Click on the link to get more news and video from original source: http://www.sfgate.com/homeandgarden/thedirt/article/Taste-of-Laos-in-Richmond-school-garden-4298443.php#photo-4220806
Joe Eaton and Ron Sullivan
Updated 1:13 pm, Friday, February 22, 2013
This is the third in an occasional series on urban farmers working to preserve their cultural foodways by growing heritage crops in the Bay Area. For previous installments, go to http://bit.ly/QCQKM9.
The Verde Elementary School Partnership Garden is a reclaimed treasure in urban North Richmond, a flourishing melange of row crops and ornamentals, fruit trees and butterfly plants. On our first visit 14 years ago, we saw Southeast Asians and Central Americans swapping chili peppers and beans. A Mien woman used the school kitchen to make sweet corn pancakes to share.
Since then, changes in demographics and funding have reshaped the garden; it’s still producing and teaching under the care of Bienvenida Mesa, who works for the Richmond nonprofit, Urban Tilth. Alongside her projects there’s a plot or two to spare, and Saeng and Kert Dohngdara, a Lao couple in their 70s keep up the tradition of raising Southeast Asian crops in the exotic soil of West Contra Costa County.
Laos is a complicated little country, and not all Laotians are ethnic Lao. The Lao are or were a majority of the population, mostly settled farmers along the Mekong; before the Pathet Lao took over, the ruling class was Lao. But they’re relative newcomers, having displaced the Khmu, who have ties to the Khmer of Cambodia. Farther into the highlands lived groups like the Hmong and the Mien, swidden farmers and hunters. Subgroups exist within these, based on language and customs: for example Green Hmong and White Hmong. Several groups, including Lao, Khmu and Mien, have settled in Richmond since the conflict in the former Indochina ended in 1975.
Food bridges some of the ethnic gaps. Every cook has a recipe for laab (or larb), the minced-meat salad also popular in northern Thailand. Sticky rice is a staple. The corn pancake the Mien woman made is included in the first English-language Hmong cookbook, “Cooking From the Heart: The Hmong Kitchen in America” (University of Minnesota Press). The Lao use herbs like dill, uncommon in Southeast Asian cuisine. Unexpected ingredients like rattan (only the shoots), water buffalo hide (yes, hide) and giant water bug (reputedly tastes like gorgonzola) turn up. Bottled essence of giant water bug is an acceptable substitute for the last. You can buy that locally nowadays, and the Dohngdaras can buy their seeds and plant starts, though like their predecessors here they still save some of their own.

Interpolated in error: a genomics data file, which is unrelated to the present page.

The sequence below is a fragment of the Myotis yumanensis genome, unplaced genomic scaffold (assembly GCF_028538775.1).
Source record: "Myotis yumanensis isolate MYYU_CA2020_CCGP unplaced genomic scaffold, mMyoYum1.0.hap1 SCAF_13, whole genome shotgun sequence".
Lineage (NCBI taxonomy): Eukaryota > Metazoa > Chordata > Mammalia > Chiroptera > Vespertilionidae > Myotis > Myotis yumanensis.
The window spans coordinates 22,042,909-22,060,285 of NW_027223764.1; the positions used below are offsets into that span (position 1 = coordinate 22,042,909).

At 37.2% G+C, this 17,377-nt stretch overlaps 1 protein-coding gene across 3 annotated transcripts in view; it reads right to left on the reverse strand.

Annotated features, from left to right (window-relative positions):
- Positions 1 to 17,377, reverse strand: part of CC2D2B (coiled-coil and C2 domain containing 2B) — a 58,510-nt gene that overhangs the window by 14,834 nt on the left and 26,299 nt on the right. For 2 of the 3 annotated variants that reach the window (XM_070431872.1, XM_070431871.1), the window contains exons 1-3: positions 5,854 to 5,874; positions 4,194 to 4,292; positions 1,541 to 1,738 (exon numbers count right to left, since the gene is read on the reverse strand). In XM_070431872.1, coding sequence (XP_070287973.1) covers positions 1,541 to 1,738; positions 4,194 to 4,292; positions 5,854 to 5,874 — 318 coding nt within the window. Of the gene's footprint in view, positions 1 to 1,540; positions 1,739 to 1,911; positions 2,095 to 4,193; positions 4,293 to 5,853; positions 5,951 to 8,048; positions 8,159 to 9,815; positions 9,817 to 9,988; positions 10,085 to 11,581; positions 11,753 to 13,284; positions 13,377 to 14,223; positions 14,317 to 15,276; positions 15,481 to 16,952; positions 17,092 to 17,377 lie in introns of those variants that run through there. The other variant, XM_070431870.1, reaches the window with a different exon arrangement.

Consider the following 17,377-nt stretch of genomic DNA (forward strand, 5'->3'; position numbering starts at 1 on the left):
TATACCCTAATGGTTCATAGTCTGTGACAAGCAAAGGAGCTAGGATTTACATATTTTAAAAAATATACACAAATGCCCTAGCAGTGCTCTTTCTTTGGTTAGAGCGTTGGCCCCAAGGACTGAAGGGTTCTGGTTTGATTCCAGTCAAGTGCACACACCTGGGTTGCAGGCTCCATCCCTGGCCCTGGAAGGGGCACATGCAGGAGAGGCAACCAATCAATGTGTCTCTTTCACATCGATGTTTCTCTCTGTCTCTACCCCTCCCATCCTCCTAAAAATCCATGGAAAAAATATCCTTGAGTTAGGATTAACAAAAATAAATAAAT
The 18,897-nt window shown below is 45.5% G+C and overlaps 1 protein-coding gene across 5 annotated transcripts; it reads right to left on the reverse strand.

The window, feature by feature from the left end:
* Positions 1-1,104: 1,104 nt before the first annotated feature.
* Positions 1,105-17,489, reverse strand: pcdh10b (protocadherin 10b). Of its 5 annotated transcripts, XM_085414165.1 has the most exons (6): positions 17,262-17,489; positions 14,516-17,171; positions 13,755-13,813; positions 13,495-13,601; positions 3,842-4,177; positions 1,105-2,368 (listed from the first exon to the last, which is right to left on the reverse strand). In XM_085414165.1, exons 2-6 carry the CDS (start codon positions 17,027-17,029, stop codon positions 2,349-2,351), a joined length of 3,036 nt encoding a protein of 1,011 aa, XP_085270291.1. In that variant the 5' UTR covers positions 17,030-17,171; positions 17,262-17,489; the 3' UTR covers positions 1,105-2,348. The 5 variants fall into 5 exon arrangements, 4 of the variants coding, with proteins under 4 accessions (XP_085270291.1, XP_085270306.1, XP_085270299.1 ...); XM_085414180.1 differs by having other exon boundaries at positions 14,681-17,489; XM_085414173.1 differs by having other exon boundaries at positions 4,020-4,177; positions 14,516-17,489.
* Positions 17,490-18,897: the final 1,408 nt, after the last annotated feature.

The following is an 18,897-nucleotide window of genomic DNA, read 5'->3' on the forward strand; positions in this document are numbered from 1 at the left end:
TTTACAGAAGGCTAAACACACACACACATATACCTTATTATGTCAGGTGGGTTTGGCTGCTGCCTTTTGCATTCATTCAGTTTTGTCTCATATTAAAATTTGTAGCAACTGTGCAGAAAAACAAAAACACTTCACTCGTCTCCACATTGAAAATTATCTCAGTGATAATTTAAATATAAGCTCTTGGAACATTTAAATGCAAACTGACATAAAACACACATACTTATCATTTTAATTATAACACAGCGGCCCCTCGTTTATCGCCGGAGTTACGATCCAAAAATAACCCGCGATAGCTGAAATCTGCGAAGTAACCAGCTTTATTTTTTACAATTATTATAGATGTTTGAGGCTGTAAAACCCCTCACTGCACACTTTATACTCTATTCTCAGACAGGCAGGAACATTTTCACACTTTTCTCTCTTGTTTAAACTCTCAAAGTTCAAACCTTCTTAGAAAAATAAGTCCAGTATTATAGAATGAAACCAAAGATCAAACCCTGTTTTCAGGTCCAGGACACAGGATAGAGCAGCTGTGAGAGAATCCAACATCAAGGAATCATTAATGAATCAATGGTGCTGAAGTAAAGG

They visit the school twice a week to tend their section of the garden. The harvest goes to their extended family and others in the local Lao community. Their plot includes two dry-land taro patches (“One variety for the leaves, another for the root,” Kert Dohngdara explained), dill, three kinds of basil, small incendiary bird chiles and bitter green eggplants, the aromatic knotweed that he calls pachpal and the Vietnamese call rau ram. There’s Malabar spinach, whose arrowhead-shaped leaves are cooked with meat. Some familiar plants play unfamiliar roles in Lao cuisine: “You cook the roots of lemongrass like onion, with shrimp.”
We also saw an unfamiliar herb with a perfoliate, scalloped little leaf. “I don’t know what it’s called,” Kert told us. “I didn’t plant it. The root is used for fever.” We looked it up; apparently it’s a pennywort. The Hmong call it lauj vag and treat coughs with it. Other hillfolk in Thailand apply it to cuts and wounds as a poultice. We couldn’t find its Lao name. The plant may be a holdover from the time of the Mien or some other ethnic group.
Maybe Saeng Dohngdara could have told us more about it if we could have worked through the language barrier and her shyness – she did communicate that she’d steep the root, like tea. Herbal medicine among at least some Laotian peoples is women’s province. A few years back Jan Corlett, Ellen Dean and Louis Grivetti of UC Davis interviewed Hmong women involved in a community garden in Sacramento. They reported that the older participants grew more medicinal plants than the younger ones – another case of traditional knowledge fading away as the first immigrant generation passes.
The Dohngdaras have been involved with the school garden for 17 years. Kert’s family grew rice in the Mekong Delta. He left Laos in 1980 and lived in Atlanta and Boston before relocating to the Bay Area, where he had relatives, and worked as a machinist before back problems forced him to retire. Dohngdara sometimes recruits his children and grandchildren (his oldest son is 55) to help weed and harvest, but he and Saeng keep their hands in: “It’s better than sitting at home watching TV.”
Urban Tilth’s Verde Partnership Garden page: www.urbantilth.org/gardens/verde-partnership-garden